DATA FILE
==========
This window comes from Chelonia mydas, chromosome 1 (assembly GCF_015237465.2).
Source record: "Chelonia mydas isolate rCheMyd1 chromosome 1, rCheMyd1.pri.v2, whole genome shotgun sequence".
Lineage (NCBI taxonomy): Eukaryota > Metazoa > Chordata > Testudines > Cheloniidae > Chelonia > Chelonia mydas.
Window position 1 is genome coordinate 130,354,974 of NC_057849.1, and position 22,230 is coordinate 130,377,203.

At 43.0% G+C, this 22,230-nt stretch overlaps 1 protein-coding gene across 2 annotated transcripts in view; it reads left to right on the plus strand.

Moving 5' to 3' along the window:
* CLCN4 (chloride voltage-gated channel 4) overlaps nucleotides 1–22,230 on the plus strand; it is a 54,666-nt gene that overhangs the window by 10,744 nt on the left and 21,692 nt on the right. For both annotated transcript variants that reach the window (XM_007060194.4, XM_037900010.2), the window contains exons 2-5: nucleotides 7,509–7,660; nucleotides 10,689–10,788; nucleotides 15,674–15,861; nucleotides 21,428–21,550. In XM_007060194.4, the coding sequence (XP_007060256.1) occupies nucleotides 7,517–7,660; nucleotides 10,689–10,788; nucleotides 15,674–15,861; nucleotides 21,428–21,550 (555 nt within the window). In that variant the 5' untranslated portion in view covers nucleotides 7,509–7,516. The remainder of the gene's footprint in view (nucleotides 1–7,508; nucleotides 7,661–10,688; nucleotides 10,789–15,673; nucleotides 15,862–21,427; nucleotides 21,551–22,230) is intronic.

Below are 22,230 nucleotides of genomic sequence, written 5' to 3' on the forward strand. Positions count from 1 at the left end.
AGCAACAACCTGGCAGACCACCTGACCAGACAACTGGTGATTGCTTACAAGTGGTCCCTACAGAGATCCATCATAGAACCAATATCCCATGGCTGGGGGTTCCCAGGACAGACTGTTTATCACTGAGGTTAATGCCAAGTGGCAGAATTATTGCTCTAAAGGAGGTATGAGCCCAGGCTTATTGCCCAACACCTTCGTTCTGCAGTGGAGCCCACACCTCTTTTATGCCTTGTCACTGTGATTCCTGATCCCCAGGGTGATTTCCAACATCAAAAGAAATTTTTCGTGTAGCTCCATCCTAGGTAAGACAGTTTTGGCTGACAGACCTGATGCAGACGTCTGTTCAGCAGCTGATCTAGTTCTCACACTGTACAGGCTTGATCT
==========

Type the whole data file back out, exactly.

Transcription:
This window comes from Chelonia mydas, chromosome 1 (assembly GCF_015237465.2).
Source record: "Chelonia mydas isolate rCheMyd1 chromosome 1, rCheMyd1.pri.v2, whole genome shotgun sequence".
Lineage (NCBI taxonomy): Eukaryota > Metazoa > Chordata > Testudines > Cheloniidae > Chelonia > Chelonia mydas.
Window position 1 is genome coordinate 130,354,974 of NC_057849.1, and position 22,230 is coordinate 130,377,203.

At 43.0% G+C, this 22,230-nt stretch overlaps 1 protein-coding gene across 2 annotated transcripts in view; it reads left to right on the plus strand.

Moving 5' to 3' along the window:
* CLCN4 (chloride voltage-gated channel 4) overlaps nucleotides 1–22,230 on the plus strand; it is a 54,666-nt gene that overhangs the window by 10,744 nt on the left and 21,692 nt on the right. For both annotated transcript variants that reach the window (XM_007060194.4, XM_037900010.2), the window contains exons 2-5: nucleotides 7,509–7,660; nucleotides 10,689–10,788; nucleotides 15,674–15,861; nucleotides 21,428–21,550. In XM_007060194.4, the coding sequence (XP_007060256.1) occupies nucleotides 7,517–7,660; nucleotides 10,689–10,788; nucleotides 15,674–15,861; nucleotides 21,428–21,550 (555 nt within the window). In that variant the 5' untranslated portion in view covers nucleotides 7,509–7,516. The remainder of the gene's footprint in view (nucleotides 1–7,508; nucleotides 7,661–10,688; nucleotides 10,789–15,673; nucleotides 15,862–21,427; nucleotides 21,551–22,230) is intronic.

Below are 22,230 nucleotides of genomic sequence, written 5' to 3' on the forward strand. Positions count from 1 at the left end.
AGCAACAACCTGGCAGACCACCTGACCAGACAACTGGTGATTGCTTACAAGTGGTCCCTACAGAGATCCATCATAGAACCAATATCCCATGGCTGGGGGTTCCCAGGACAGACTGTTTATCACTGAGGTTAATGCCAAGTGGCAGAATTATTGCTCTAAAGGAGGTATGAGCCCAGGCTTATTGCCCAACACCTTCGTTCTGCAGTGGAGCCCACACCTCTTTTATGCCTTGTCACTGTGATTCCTGATCCCCAGGGTGATTTCCAACATCAAAAGAAATTTTTCGTGTAGCTCCATCCTAGGTAAGACAGTTTTGGCTGACAGACCTGATGCAGACGTCTGTTCAGCAGCTGATCTAGTTCTCACACTGTACAGGCTTGATCT